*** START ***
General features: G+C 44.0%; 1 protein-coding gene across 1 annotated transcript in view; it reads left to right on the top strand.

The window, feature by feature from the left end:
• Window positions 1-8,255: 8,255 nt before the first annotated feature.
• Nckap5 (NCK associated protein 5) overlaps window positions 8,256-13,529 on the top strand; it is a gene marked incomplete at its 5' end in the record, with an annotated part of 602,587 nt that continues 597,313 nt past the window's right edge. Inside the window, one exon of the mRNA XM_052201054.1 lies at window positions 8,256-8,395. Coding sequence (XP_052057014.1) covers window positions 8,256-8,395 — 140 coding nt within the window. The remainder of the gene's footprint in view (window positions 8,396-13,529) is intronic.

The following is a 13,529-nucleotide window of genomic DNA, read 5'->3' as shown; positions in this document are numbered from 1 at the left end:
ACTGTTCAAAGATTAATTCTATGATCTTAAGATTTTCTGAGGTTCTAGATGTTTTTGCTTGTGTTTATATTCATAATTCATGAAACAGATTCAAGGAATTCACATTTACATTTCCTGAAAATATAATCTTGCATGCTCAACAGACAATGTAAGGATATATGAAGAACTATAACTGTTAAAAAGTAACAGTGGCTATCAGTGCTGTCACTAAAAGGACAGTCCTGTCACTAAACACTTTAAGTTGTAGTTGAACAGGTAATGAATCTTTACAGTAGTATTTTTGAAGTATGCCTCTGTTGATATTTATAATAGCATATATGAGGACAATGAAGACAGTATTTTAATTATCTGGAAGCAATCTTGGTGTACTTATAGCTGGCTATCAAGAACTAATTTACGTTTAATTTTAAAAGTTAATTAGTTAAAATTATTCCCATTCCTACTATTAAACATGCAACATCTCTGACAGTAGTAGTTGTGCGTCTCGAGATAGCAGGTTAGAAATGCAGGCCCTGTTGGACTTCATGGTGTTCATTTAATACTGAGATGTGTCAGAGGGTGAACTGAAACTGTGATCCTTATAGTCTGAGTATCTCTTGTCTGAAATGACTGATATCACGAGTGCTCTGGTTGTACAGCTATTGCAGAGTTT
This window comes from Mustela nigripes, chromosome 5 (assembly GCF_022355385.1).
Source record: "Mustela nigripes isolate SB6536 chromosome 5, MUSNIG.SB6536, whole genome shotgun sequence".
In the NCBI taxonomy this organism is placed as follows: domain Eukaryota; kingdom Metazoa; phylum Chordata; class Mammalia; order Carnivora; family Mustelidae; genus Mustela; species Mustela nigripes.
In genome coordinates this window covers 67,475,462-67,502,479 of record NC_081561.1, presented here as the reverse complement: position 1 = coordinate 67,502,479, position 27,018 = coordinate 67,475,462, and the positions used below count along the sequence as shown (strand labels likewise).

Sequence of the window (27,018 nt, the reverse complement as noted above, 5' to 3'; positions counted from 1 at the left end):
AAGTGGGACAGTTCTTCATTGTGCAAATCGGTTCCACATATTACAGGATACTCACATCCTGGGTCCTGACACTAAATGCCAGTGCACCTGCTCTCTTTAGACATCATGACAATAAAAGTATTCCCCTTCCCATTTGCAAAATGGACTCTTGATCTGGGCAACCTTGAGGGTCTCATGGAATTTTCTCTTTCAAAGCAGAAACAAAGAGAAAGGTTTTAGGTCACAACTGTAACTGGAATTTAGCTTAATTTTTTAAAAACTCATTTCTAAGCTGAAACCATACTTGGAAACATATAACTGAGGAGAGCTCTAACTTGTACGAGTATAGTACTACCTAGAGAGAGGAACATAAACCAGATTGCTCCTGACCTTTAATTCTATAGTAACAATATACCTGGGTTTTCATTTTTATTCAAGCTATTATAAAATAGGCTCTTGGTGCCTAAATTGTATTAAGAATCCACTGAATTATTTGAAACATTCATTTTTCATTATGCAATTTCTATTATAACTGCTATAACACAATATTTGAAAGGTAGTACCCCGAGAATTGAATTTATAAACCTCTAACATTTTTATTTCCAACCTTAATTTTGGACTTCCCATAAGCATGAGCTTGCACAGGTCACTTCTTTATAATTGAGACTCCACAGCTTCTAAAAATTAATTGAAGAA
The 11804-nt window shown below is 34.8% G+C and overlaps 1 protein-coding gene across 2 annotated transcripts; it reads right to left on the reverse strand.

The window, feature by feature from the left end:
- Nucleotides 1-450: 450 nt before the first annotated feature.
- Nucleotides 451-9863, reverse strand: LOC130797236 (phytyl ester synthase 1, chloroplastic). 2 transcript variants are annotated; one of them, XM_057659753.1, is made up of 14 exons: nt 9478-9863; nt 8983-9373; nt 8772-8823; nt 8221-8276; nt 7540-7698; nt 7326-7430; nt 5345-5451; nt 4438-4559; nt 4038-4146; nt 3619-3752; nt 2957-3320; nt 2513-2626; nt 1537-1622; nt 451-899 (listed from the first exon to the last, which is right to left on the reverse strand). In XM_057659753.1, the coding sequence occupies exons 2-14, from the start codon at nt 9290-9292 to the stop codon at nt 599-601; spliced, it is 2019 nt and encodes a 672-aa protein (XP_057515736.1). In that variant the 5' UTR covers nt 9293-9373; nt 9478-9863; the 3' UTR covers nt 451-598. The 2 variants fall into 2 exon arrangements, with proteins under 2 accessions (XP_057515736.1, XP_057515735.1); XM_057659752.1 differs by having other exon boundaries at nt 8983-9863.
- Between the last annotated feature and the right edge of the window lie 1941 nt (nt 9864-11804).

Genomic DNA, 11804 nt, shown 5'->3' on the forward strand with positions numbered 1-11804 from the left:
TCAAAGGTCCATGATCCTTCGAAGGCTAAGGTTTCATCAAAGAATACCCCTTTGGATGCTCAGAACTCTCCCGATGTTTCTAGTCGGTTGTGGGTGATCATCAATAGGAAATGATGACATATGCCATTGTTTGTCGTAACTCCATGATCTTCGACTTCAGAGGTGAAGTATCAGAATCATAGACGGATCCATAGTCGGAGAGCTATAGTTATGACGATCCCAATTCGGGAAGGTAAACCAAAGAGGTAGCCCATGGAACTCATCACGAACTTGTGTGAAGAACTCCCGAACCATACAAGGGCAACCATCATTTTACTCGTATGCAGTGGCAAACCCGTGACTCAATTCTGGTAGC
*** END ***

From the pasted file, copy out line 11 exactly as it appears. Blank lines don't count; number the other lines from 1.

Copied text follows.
Sequence of the window (27,018 nt, the reverse complement as noted above, 5' to 3'; positions counted from 1 at the left end):